SAN FRANCISCO — Fetish site RetailClips.com has pledged a percentage of profits from its site to help the Erotic Service Providers Legal Education and Research (ESPLER) Project’s court case that seeks to legalize prostitution in California.
Maxine Doogan of the ESPLER Project said she hopes that RetailClip’s promise to share in profits will “inspire others in the larger erotic industry to recognize our common ground and join the fight.”
“In the current climate, where government is coming after a whole range of adult industry players, we really need to support each other — to not only protect but also to expand sexual privacy and sexual freedoms for everyone,” Doogan said.
Donald Kaiser, founder of Black Murk Entertainment, the operator of the newly launched RetailClips, said that ESPLER Project’s court case is crucial for the adult entertainment biz as a whole.
“Their central point is that private consensual behavior between adults is constitutionally protected,” Kaiser said. “That applies to all areas of the industry — whether prostitution, porn production, adult classifieds or video clip production. So, we want people to know that the more video clips they buy or sell on RetailClips.com, the more money will go to fund success in court.”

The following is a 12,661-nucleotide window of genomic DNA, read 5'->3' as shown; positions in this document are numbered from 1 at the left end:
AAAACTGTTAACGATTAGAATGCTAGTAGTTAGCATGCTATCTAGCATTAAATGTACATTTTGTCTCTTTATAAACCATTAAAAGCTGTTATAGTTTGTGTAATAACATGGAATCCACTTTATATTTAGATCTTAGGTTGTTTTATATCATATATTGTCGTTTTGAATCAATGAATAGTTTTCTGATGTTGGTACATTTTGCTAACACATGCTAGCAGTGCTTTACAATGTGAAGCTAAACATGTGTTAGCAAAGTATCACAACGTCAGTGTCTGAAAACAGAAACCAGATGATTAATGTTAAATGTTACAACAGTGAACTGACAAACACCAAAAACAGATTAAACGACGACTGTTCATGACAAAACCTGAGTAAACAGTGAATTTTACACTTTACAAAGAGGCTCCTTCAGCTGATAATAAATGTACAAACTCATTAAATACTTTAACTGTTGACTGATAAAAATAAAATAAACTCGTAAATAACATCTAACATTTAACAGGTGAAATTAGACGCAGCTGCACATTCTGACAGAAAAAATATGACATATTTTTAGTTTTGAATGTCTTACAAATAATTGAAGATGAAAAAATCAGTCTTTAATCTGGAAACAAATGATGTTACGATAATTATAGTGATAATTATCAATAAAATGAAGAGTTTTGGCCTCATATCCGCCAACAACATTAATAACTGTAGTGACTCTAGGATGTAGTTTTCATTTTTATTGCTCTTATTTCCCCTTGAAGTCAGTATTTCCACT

ESPLER Project’s lawsuit challenges California’s anti-prostitution law, Penal Code 647(b), and says that private behavior between consenting adults is constitutionally protected.
The case is now being appealed at the 9th U.S. Circuit Court of Appeals, where 36 civil rights and LGBT organizations have filed amicus (friend-of-the-court) briefs supporting ESPLER Project’s position.
ESPLER Project has asked the appeals court to toss a lower court's judgment, remand the case back to the lower court and declare the anti-prostitution law unconstitutional. The group also is seeking a permanent injunction.
An Oakland, Calif., federal judge last year dismissed the group's suit against California's attorney general and four district attorneys across the state that sought to have Penal Code 647(b) tossed.
At the time, the state successfully argued that its 55-year-old prostitution statute is a valid regulation of commerce that does not infringe upon any liberty interest of its citizens.